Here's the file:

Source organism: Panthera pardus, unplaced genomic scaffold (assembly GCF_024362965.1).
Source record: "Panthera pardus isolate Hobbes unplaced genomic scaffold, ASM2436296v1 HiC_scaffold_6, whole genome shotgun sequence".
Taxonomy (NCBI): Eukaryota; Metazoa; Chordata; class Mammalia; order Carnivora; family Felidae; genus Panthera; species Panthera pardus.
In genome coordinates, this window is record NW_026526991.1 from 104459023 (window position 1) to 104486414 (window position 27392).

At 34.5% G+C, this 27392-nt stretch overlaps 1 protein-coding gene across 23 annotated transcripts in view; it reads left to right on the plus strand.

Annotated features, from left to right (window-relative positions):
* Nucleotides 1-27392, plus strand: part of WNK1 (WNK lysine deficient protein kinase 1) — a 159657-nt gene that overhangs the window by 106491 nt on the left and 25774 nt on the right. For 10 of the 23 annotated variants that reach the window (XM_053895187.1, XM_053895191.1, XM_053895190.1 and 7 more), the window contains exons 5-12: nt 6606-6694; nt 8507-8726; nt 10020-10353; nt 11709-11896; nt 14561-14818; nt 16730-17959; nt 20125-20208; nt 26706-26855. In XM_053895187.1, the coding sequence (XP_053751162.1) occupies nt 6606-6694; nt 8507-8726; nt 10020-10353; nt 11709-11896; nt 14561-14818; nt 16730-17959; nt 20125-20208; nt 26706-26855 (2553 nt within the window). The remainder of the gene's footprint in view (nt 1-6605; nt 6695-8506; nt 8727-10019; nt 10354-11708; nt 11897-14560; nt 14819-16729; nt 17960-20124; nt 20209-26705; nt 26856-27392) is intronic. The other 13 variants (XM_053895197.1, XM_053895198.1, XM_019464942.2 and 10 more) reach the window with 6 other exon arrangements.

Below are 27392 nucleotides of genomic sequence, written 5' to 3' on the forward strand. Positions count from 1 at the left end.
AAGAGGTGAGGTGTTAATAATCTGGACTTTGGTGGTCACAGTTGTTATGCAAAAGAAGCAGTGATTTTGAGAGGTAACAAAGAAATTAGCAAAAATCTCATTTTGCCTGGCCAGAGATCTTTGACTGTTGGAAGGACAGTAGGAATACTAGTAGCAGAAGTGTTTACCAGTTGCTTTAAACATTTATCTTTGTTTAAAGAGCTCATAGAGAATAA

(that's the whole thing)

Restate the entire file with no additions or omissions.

Source organism: Panthera pardus, unplaced genomic scaffold (assembly GCF_024362965.1).
Source record: "Panthera pardus isolate Hobbes unplaced genomic scaffold, ASM2436296v1 HiC_scaffold_6, whole genome shotgun sequence".
Taxonomy (NCBI): Eukaryota; Metazoa; Chordata; class Mammalia; order Carnivora; family Felidae; genus Panthera; species Panthera pardus.
In genome coordinates, this window is record NW_026526991.1 from 104459023 (window position 1) to 104486414 (window position 27392).

At 34.5% G+C, this 27392-nt stretch overlaps 1 protein-coding gene across 23 annotated transcripts in view; it reads left to right on the plus strand.

Annotated features, from left to right (window-relative positions):
* Nucleotides 1-27392, plus strand: part of WNK1 (WNK lysine deficient protein kinase 1) — a 159657-nt gene that overhangs the window by 106491 nt on the left and 25774 nt on the right. For 10 of the 23 annotated variants that reach the window (XM_053895187.1, XM_053895191.1, XM_053895190.1 and 7 more), the window contains exons 5-12: nt 6606-6694; nt 8507-8726; nt 10020-10353; nt 11709-11896; nt 14561-14818; nt 16730-17959; nt 20125-20208; nt 26706-26855. In XM_053895187.1, the coding sequence (XP_053751162.1) occupies nt 6606-6694; nt 8507-8726; nt 10020-10353; nt 11709-11896; nt 14561-14818; nt 16730-17959; nt 20125-20208; nt 26706-26855 (2553 nt within the window). The remainder of the gene's footprint in view (nt 1-6605; nt 6695-8506; nt 8727-10019; nt 10354-11708; nt 11897-14560; nt 14819-16729; nt 17960-20124; nt 20209-26705; nt 26856-27392) is intronic. The other 13 variants (XM_053895197.1, XM_053895198.1, XM_019464942.2 and 10 more) reach the window with 6 other exon arrangements.

Below are 27392 nucleotides of genomic sequence, written 5' to 3' on the forward strand. Positions count from 1 at the left end.
AAGAGGTGAGGTGTTAATAATCTGGACTTTGGTGGTCACAGTTGTTATGCAAAAGAAGCAGTGATTTTGAGAGGTAACAAAGAAATTAGCAAAAATCTCATTTTGCCTGGCCAGAGATCTTTGACTGTTGGAAGGACAGTAGGAATACTAGTAGCAGAAGTGTTTACCAGTTGCTTTAAACATTTATCTTTGTTTAAAGAGCTCATAGAGAATAA